There's enough to laugh at in Pitch Perfect 2, and the singing is fun, but the movie doesn't match or exceed the polyphonic jubilance of its predecessor. It tries to fork over many of the pleasures of the first movie without changing them around all that much. There's a do-or-die competition (this time, the team to beat is a bunch of humorless Germans who call themselves Das Sound Machine), several romances that stumble before getting off the ground, and the usual ceremonial humiliation of the overweight girl. Rebel Wilson once again plays Fat Amy, who embraces her size with gusto, and you might say she makes her entrance ass-backward. Amy accepts her fate cheerfully, even though the embarrassment she suffers is really just sort of blandly unfunny.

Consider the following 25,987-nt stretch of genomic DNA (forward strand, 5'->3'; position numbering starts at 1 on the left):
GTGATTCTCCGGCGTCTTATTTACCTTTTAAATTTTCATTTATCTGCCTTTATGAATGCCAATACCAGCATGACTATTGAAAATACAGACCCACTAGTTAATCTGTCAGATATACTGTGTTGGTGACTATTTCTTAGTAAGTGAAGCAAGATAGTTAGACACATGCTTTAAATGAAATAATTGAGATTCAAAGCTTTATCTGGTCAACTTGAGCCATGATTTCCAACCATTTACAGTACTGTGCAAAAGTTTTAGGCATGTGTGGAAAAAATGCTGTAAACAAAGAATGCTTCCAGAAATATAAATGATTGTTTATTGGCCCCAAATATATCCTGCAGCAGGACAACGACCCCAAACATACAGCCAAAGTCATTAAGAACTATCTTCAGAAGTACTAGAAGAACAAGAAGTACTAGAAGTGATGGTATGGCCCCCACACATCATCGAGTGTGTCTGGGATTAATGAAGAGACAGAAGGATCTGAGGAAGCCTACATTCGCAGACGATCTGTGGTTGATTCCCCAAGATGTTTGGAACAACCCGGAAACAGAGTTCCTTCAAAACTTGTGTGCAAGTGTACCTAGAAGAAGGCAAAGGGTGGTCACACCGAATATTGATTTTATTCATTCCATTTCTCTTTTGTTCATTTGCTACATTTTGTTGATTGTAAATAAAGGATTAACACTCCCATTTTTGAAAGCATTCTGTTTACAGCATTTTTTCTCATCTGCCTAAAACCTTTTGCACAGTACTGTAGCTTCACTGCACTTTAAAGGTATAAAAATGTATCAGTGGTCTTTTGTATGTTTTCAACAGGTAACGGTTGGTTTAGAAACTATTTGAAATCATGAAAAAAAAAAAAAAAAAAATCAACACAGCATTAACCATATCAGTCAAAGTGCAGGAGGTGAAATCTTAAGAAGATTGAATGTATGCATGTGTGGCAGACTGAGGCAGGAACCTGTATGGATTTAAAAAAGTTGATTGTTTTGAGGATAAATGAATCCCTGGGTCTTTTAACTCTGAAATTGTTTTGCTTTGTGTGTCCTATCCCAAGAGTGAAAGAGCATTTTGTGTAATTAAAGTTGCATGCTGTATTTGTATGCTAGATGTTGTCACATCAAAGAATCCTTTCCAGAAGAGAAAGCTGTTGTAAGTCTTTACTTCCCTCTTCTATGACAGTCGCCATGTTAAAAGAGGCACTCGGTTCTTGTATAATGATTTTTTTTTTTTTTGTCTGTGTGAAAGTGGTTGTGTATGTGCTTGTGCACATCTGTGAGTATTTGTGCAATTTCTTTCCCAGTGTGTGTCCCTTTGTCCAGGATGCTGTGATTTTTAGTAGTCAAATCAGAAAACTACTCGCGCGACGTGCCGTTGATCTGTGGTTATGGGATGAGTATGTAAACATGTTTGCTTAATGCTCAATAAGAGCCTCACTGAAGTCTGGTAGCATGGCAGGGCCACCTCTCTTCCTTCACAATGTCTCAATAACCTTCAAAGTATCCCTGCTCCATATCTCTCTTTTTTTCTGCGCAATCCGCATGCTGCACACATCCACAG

Pitch Perfect 2 isn't awful; but despite all its striving to give us more, it just doesn't have the energy that a sequel needs to leap the bar of high expectations. Anna Kendrick, that adorable human chipmunk, returns as Beca, who is now rounding the end of her senior year at Barden College. Her sorority-slash–singing group, the Bellas, have inducted a new member: Emily (the charmingly low-key Hailee Steinfeld). Her only flaw is that she happens to have a gift for writing her own material, while the Bellas favor cover songs. So what's the problem, exactly? Meanwhile, Beca has become distracted by an internship at a recording studio run by an exacting tyrant, played, wonderfully, by Keegan-Michael Key -- every scene he's in has a crackerjack nuttiness, suggesting that, with better material, director Elizabeth Banks could take the loopy spirit she brings to her film performances and translate it into behind-the-camera vision.